Further ideas

It’s absolutely fine to carve out your allocations in big 5 – 10% blocks. The odd fiddly percentage point here and there will make little difference to your final score.

I’d avoid adding so many sub-asset classes that you end up with a raft of sub-5% allocations. It just adds unnecessary complexity for negligible gain.

Most investors use model portfolios to help firm up their ideas. Some we’ve written up include:

You’ll find there’s a good range of low cost index trackers to cover almost any of the asset classes you might choose.

Take it steady,

The Accumulator

  1. Equities are shares in companies, hence their alternative name of shares. Americans call them stocks. []
  2. Bonds are debts. By buying them, you effectively lend a government or company money. It pays you interest and (usually) returns a capital sum after a fixed period of time. []
  3. The Investor has even suggested 50:50 equity-cash for new investors. []

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{ 40 comments… add one }
  • 1 vanguardfan January 28, 2014, 11:25 am

    great summary. Second the request for some more reviews of all-in-one fund or ETF options (if they exist beyond Vanguard Lifestrategy!)

  • 2 Paul S January 28, 2014, 11:42 am

    The statement “Equities have a 1-in-4 chance of returning a loss inside any five-year period and a 1-in-6 chance of handing you a loss within any given ten years…..” gives the impression that such losses are random events that can strike at any time. Examination of the data shows a totally different picture.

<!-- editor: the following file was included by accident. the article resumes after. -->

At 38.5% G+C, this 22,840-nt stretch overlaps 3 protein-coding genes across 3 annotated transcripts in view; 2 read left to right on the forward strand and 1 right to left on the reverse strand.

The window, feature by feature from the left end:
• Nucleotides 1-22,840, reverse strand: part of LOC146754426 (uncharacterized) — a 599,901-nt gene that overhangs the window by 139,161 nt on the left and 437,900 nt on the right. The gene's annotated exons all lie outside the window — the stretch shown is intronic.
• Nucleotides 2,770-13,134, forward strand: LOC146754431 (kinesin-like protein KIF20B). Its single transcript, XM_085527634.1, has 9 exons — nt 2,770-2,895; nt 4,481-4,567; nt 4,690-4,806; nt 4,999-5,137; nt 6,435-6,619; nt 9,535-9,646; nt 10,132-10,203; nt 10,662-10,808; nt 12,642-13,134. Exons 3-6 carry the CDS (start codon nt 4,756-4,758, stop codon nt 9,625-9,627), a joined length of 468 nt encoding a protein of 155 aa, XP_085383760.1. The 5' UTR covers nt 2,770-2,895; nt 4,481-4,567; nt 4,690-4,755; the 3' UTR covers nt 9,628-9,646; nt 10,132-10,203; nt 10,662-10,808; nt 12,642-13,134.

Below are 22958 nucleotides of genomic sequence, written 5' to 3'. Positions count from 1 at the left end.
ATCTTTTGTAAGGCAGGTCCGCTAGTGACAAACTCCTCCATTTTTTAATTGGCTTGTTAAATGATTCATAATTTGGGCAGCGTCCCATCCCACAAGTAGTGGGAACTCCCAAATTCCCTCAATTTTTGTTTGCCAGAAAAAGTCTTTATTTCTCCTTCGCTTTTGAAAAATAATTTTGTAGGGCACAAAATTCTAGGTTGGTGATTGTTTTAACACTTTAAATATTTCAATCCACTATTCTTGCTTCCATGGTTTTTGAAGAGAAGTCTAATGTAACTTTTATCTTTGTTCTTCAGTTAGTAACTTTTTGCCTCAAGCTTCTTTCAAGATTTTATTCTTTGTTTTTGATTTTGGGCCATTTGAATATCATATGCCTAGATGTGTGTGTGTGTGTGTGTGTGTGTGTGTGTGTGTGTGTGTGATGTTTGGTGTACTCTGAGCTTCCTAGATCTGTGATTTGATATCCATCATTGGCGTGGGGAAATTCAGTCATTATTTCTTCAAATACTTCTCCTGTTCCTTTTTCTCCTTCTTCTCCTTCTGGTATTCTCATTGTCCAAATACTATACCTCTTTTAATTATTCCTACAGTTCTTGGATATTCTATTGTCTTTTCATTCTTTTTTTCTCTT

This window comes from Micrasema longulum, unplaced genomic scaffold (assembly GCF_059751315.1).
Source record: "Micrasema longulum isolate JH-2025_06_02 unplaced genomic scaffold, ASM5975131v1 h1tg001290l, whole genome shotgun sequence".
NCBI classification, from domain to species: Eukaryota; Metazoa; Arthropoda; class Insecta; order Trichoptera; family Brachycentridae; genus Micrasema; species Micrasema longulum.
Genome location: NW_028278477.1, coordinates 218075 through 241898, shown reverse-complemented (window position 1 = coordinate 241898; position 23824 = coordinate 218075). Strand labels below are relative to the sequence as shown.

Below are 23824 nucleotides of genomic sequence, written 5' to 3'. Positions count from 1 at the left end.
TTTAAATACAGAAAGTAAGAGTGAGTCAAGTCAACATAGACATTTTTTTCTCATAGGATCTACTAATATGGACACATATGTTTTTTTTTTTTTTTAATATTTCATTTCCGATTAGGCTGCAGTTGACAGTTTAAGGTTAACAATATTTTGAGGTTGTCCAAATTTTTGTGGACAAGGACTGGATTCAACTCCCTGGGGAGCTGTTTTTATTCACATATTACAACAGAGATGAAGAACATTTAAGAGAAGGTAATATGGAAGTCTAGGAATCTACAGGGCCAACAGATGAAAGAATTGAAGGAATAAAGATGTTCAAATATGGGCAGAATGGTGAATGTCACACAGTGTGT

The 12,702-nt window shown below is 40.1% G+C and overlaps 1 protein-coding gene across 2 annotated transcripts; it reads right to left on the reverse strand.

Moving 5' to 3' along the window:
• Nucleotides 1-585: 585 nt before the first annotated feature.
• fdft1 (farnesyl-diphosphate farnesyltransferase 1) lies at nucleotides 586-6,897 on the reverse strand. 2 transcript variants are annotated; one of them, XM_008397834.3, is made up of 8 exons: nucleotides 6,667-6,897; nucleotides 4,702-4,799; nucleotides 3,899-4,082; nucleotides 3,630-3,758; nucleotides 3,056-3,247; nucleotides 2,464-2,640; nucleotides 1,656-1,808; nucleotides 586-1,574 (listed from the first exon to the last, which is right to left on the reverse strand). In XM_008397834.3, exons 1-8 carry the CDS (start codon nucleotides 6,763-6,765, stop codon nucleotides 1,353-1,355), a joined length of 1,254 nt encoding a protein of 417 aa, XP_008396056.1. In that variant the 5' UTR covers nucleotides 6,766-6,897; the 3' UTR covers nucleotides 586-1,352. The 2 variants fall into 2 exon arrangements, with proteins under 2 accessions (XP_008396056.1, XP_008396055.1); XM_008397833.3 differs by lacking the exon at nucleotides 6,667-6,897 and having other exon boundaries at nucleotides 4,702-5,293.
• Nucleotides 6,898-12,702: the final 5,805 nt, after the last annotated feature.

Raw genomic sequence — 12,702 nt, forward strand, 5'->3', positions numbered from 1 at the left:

Shiller’s US data shows that in the 132 10-year periods from 1871 to 2003 there were 16 negative periods (we are talking total real returns here). This is about 1-in-8, which is not too dissimilar to the 1-in-6 quoted for the UK market. However, they are far from randomly occurring. They are confined to three distinct groups……….

    There were five consecutive years that produced a 10-year loss all of which periods included World War 1.

    There were nine consecutive years that produced a 10-year loss. This was the Great Inflation and followed the excesses of the early 1960’s. From 1964 t0 1982 US inflation averaged 6.5%pa with a peak of over 13%. In the UK it went over 20%. Equities suffered in this environment however most other assets suffered far worse. Cash bombed and bonds melted away. Almost everything lost real value but equities lost less.

    The final period…..two consecutive years producing 10-year losses. As this resulted from the dot.com madness and subsequent crash and includes the 2008 financial crisis it was hardly a random event.

    The evidence is that, except for rare periods of craziness, equities produce remarkable steady growth viewed over a 10-year period.

  • 3 Demeter January 28, 2014, 12:12 pm

    The major problem for me regarding the all world funds is that they’re grossly overweight to the US.

    A Total World / All Stocks ex US would be perfect. They’re available in the US but not here.

    And it would be nice to see a Russell 3000 index fund in the UK too, it’d fit nicely with a total world ex US fund.

  • 4 Neverland January 28, 2014, 12:19 pm

    @Paul S

    There is a lot of survivorship bias in quoting US stockmarket data

    In the period from 1871 to 2003 the USA went from being an emerging market recovering from a hugely destructive civil war to be the dominant and unrivalled superpower on earth

    A look at the German, Austrian, Chinese or Russian stock markets in the same period would tell a very different story about equity risk

  • 5 Robert January 28, 2014, 12:53 pm

    As always, an excellent article. But in the “William Bernstein” table, you seem to be saying that if you have a very high tolerance to risk, you should increase your bond allocation by 20%. Er….

  • 6 Paul S January 28, 2014, 1:51 pm

    Germany and Austria fought and lost two world wars. Russia disintegrated through war and revolution and China fought a long war leading to communist revolution. Bar war and revolution being bad for equity markets I am not sure what is to be learnt from those sources. I don’t imagine the Russian, Austria, Russian and Chinese bond markets prospered much either.